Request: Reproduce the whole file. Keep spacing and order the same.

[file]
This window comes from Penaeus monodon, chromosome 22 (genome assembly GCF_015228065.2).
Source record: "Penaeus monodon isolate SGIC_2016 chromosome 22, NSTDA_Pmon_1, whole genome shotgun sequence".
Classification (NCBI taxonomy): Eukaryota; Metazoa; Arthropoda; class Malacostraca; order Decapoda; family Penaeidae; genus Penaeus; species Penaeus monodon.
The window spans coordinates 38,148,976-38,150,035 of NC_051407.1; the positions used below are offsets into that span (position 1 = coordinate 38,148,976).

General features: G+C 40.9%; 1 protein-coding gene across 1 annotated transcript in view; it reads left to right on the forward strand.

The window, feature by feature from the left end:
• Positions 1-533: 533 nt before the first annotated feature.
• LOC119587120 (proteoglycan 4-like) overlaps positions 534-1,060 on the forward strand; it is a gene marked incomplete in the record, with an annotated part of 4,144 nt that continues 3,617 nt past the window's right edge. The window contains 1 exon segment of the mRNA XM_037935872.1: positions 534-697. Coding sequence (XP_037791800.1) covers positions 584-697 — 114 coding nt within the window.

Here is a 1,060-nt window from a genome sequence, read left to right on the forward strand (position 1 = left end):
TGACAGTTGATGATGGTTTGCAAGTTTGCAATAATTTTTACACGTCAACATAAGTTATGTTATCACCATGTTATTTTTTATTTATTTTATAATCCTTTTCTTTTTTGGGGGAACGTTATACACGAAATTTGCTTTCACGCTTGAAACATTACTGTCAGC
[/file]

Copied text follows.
This window comes from Penaeus monodon, chromosome 22 (genome assembly GCF_015228065.2).
Source record: "Penaeus monodon isolate SGIC_2016 chromosome 22, NSTDA_Pmon_1, whole genome shotgun sequence".
Classification (NCBI taxonomy): Eukaryota; Metazoa; Arthropoda; class Malacostraca; order Decapoda; family Penaeidae; genus Penaeus; species Penaeus monodon.
The window spans coordinates 38,148,976-38,150,035 of NC_051407.1; the positions used below are offsets into that span (position 1 = coordinate 38,148,976).

General features: G+C 40.9%; 1 protein-coding gene across 1 annotated transcript in view; it reads left to right on the forward strand.

The window, feature by feature from the left end:
• Positions 1-533: 533 nt before the first annotated feature.
• LOC119587120 (proteoglycan 4-like) overlaps positions 534-1,060 on the forward strand; it is a gene marked incomplete in the record, with an annotated part of 4,144 nt that continues 3,617 nt past the window's right edge. The window contains 1 exon segment of the mRNA XM_037935872.1: positions 534-697. Coding sequence (XP_037791800.1) covers positions 584-697 — 114 coding nt within the window.

Here is a 1,060-nt window from a genome sequence, read left to right on the forward strand (position 1 = left end):
TGACAGTTGATGATGGTTTGCAAGTTTGCAATAATTTTTACACGTCAACATAAGTTATGTTATCACCATGTTATTTTTTATTTATTTTATAATCCTTTTCTTTTTTGGGGGAACGTTATACACGAAATTTGCTTTCACGCTTGAAACATTACTGTCAGC